Price Trajectory Levels
Using the rifle charts on the wider weekly and daily time frames to lay out the playing field is suitable for swing traders and investors. LOGI has one of the rarest bullish charts throughout the markets. Whereas most stocks have a monthly downtrend with falling stochastic, LOGI triggered a monthly market structure low (MSL) above $38.32 then formed a monthly mini pup combined with both the weekly and daily mini pups to form a perfect storm breakout that grinded shares up towards the $60.18 Fibonacci (fib) level resistance and monthly upper Bollinger Bands (BBs). The weekly chart formed a $59.90 market structure high (MSH) with a potential trigger if the next candle makes a lower high, at which point the MSH sell triggers under the $56.68 fib. Upside breakout would target both weekly and daily upper BBs at $62.51. If the weekly MSH triggers, then downside trajectory targets sit at the $52.85 fib, $50.18 fib/ monthly 5-period moving average (MA) and $46.15 monthly 15-pd MA and daily lower BBs. Nimble traders can play reversion bounces off these levels while investors should be aware of these support levels for opportunities to trim ahead. Investors may consider unwinding positions ahead of or implementing trail stops below the trajectory levels if the bear scenario plays out.
Companies Mentioned in This Article
5 Oil Stocks That May Not Survive the Current Crisis
What would you think of the long-term prospects of a business that paid you to buy their products? That’s an oversimplification of what occurred to the May futures contract for oil on April 20. The price for that contract sold for a negative price for the first time in history.
The crisis befalling the oil companies at this time can best be described as “only the strongest survive.” There’s just no way the oil companies can possibly handle month after month of rock-bottom oil prices.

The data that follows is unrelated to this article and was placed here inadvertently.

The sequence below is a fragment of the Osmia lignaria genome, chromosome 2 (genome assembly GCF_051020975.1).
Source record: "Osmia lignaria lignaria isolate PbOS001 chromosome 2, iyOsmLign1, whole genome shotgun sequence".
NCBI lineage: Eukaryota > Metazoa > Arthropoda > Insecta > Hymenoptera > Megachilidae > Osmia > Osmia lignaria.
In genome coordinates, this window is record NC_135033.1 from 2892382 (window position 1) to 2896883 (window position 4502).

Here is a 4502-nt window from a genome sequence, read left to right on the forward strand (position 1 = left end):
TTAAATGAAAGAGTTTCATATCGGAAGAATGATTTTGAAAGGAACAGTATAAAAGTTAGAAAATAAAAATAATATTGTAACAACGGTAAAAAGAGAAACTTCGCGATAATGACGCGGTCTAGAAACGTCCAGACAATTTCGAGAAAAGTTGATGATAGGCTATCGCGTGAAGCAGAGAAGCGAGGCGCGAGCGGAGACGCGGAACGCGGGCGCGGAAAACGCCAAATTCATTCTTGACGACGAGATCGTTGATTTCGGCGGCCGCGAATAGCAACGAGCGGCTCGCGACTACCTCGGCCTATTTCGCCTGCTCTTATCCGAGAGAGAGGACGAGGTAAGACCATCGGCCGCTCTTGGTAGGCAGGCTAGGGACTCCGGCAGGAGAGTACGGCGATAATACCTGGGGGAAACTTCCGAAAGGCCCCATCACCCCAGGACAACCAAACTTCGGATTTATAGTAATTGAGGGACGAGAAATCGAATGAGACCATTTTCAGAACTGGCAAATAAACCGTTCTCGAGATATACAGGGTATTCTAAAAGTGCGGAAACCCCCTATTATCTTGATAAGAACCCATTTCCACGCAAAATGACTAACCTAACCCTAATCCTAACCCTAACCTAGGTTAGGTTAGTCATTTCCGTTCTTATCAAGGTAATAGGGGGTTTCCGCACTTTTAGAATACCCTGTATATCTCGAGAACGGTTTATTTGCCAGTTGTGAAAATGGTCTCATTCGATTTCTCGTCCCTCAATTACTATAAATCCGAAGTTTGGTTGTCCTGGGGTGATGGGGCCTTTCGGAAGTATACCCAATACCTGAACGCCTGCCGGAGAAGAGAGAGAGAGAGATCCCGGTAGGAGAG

The problem is almost comically simple to understand. There is a massively reduced demand for oil as millions of Americans are following mitigation orders ranging from social distancing guidelines to more restrictive shelter in place orders. At the same time, the market is trying to absorb the oversupply of oil that came from Russia and Saudi Arabia.
However, when the year started, things looked like it might be business as usual for oil producers. The U.S. economy was humming along and there was talk that the second half of the year might finally bring the boost to oil prices that many companies badly needed.
However, since the middle of February, the bottom has dropped out of the market in general, and oil prices have been one of the main sectors to feel the impact.
Initially, investors tried to remain optimistic. A month ago, investors thought that the economy might be reopening sooner rather than later. However, the exact timing of the reopening is about as fluid as a barrel of oil. And with it looking more likely that there will be more demand destruction at least through May, there’s very little to prop up the stock of any oil companies.
And that means that, in all likelihood, there will not be room left for some oil companies. We’ve highlighted five oil stocks that have a strong probability of not surviving the chaos surrounding the coronavirus and our nation’s response.
View the "5 Oil Stocks That May Not Survive the Current Crisis".